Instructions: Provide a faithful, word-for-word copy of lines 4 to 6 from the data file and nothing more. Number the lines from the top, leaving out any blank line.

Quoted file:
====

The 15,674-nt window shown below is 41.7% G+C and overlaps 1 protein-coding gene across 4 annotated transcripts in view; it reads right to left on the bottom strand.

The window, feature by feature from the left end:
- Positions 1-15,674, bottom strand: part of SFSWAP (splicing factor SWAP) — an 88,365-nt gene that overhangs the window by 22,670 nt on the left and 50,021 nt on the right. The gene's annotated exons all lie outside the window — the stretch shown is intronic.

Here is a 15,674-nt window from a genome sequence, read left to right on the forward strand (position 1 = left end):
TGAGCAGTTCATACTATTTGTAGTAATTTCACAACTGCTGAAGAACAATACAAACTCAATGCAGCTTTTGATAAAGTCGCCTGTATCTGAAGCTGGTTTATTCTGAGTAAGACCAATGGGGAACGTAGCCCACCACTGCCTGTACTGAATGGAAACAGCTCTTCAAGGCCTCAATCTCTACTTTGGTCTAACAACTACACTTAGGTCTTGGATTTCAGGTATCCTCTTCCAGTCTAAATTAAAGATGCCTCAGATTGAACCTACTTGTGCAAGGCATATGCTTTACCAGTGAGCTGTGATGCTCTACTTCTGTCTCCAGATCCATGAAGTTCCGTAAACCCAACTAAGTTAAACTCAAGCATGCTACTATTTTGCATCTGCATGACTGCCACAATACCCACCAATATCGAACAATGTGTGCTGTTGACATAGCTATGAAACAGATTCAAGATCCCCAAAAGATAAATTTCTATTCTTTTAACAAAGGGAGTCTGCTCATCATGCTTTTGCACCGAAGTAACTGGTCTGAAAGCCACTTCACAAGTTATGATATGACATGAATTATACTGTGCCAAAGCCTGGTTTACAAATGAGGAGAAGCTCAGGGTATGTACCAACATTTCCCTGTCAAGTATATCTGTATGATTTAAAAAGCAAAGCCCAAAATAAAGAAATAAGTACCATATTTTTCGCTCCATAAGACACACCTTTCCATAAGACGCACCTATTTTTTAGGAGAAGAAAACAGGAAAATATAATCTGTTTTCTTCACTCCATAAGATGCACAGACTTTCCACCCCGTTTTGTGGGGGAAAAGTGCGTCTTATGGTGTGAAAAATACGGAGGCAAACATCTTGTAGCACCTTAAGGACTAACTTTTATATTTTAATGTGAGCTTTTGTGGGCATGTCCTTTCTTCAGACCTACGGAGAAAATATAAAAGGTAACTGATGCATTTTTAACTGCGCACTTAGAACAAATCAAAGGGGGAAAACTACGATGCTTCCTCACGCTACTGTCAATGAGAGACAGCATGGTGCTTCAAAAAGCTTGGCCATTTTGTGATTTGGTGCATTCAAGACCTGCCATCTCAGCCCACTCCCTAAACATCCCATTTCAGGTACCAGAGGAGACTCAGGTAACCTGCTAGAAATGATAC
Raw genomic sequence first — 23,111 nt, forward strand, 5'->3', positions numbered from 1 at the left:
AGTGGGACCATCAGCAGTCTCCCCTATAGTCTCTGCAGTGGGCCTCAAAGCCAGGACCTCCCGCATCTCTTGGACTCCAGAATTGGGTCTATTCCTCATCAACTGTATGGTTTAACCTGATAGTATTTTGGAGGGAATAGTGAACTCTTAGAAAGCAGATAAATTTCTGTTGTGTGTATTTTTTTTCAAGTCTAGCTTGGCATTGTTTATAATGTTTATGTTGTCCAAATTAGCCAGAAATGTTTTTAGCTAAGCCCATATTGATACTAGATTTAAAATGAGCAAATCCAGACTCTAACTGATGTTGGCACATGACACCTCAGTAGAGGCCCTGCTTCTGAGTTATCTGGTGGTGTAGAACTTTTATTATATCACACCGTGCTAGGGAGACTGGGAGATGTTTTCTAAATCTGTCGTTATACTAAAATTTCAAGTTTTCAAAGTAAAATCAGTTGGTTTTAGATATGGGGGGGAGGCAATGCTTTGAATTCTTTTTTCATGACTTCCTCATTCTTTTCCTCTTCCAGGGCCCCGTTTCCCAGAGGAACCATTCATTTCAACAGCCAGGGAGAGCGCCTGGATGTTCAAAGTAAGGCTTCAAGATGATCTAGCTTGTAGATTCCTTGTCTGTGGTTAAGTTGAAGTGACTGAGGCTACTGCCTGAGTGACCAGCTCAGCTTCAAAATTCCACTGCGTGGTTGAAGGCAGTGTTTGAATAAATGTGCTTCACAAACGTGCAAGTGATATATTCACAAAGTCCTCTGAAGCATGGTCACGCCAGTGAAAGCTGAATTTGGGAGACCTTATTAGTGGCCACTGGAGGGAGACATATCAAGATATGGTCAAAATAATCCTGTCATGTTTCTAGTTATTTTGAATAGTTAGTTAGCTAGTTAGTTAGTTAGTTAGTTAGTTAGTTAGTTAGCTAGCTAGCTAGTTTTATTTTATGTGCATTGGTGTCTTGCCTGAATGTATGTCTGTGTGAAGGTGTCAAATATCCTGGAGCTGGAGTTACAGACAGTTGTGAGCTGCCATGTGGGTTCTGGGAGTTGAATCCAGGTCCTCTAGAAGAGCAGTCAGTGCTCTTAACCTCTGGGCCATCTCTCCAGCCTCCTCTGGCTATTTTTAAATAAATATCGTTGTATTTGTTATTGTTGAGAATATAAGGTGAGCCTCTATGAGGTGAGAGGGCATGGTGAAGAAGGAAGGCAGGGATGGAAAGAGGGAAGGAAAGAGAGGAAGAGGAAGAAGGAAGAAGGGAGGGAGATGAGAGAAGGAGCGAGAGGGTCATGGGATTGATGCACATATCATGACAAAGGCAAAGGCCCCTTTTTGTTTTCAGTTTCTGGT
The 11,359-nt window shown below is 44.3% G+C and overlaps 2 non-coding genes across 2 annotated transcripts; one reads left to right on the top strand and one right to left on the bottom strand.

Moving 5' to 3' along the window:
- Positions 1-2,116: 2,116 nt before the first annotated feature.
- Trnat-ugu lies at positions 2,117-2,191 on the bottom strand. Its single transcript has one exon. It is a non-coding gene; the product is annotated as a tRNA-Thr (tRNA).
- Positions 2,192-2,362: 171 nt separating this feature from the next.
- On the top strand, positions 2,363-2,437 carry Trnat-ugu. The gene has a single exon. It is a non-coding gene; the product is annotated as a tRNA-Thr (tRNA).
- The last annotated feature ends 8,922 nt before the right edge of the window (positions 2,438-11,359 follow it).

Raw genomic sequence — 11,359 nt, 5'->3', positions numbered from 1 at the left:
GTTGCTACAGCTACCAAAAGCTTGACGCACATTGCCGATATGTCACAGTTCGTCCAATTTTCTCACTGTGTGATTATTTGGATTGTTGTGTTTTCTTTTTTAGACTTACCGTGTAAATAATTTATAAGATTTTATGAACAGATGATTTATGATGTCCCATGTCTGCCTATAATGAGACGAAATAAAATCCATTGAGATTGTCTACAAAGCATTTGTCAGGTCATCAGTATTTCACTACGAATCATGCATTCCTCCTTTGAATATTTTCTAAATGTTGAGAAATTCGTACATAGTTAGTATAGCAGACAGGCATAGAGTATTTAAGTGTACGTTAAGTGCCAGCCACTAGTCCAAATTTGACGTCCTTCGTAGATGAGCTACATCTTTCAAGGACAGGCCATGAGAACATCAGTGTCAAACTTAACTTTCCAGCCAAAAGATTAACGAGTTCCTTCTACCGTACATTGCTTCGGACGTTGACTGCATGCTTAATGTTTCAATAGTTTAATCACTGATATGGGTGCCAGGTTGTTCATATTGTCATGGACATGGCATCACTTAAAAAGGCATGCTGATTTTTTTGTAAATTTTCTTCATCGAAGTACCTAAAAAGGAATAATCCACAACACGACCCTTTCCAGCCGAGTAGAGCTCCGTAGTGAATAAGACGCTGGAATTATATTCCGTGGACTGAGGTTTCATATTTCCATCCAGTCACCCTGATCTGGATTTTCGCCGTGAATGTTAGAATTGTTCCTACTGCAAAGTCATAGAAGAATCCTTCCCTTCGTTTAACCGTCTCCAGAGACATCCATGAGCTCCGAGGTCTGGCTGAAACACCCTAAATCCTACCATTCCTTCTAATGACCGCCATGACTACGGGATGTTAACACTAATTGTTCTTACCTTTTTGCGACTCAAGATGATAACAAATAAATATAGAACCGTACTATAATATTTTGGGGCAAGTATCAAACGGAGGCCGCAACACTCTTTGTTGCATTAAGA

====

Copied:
Here is a 15,674-nt window from a genome sequence, read left to right on the forward strand (position 1 = left end):
TGAGCAGTTCATACTATTTGTAGTAATTTCACAACTGCTGAAGAACAATACAAACTCAATGCAGCTTTTGATAAAGTCGCCTGTATCTGAAGCTGGTTTATTCTGAGTAAGACCAATGGGGAACGTAGCCCACCACTGCCTGTACTGAATGGAAACAGCTCTTCAAGGCCTCAATCTCTACTTTGGTCTAACAACTACACTTAGGTCTTGGATTTCAGGTATCCTCTTCCAGTCTAAATTAAAGATGCCTCAGATTGAACCTACTTGTGCAAGGCATATGCTTTACCAGTGAGCTGTGATGCTCTACTTCTGTCTCCAGATCCATGAAGTTCCGTAAACCCAACTAAGTTAAACTCAAGCATGCTACTATTTTGCATCTGCATGACTGCCACAATACCCACCAATATCGAACAATGTGTGCTGTTGACATAGCTATGAAACAGATTCAAGATCCCCAAAAGATAAATTTCTATTCTTTTAACAAAGGGAGTCTGCTCATCATGCTTTTGCACCGAAGTAACTGGTCTGAAAGCCACTTCACAAGTTATGATATGACATGAATTATACTGTGCCAAAGCCTGGTTTACAAATGAGGAGAAGCTCAGGGTATGTACCAACATTTCCCTGTCAAGTATATCTGTATGATTTAAAAAGCAAAGCCCAAAATAAAGAAATAAGTACCATATTTTTCGCTCCATAAGACACACCTTTCCATAAGACGCACCTATTTTTTAGGAGAAGAAAACAGGAAAATATAATCTGTTTTCTTCACTCCATAAGATGCACAGACTTTCCACCCCGTTTTGTGGGGGAAAAGTGCGTCTTATGGTGTGAAAAATACGGAGGCAAACATCTTGTAGCACCTTAAGGACTAACTTTTATATTTTAATGTGAGCTTTTGTGGGCATGTCCTTTCTTCAGACCTACGGAGAAAATATAAAAGGTAACTGATGCATTTTTAACTGCGCACTTAGAACAAATCAAAGGGGGAAAACTACGATGCTTCCTCACGCTACTGTCAATGAGAGACAGCATGGTGCTTCAAAAAGCTTGGCCATTTTGTGATTTGGTGCATTCAAGACCTGCCATCTCAGCCCACTCCCTAAACATCCCATTTCAGGTACCAGAGGAGACTCAGGTAACCTGCTAGAAATGATAC
Raw genomic sequence first — 23,111 nt, forward strand, 5'->3', positions numbered from 1 at the left: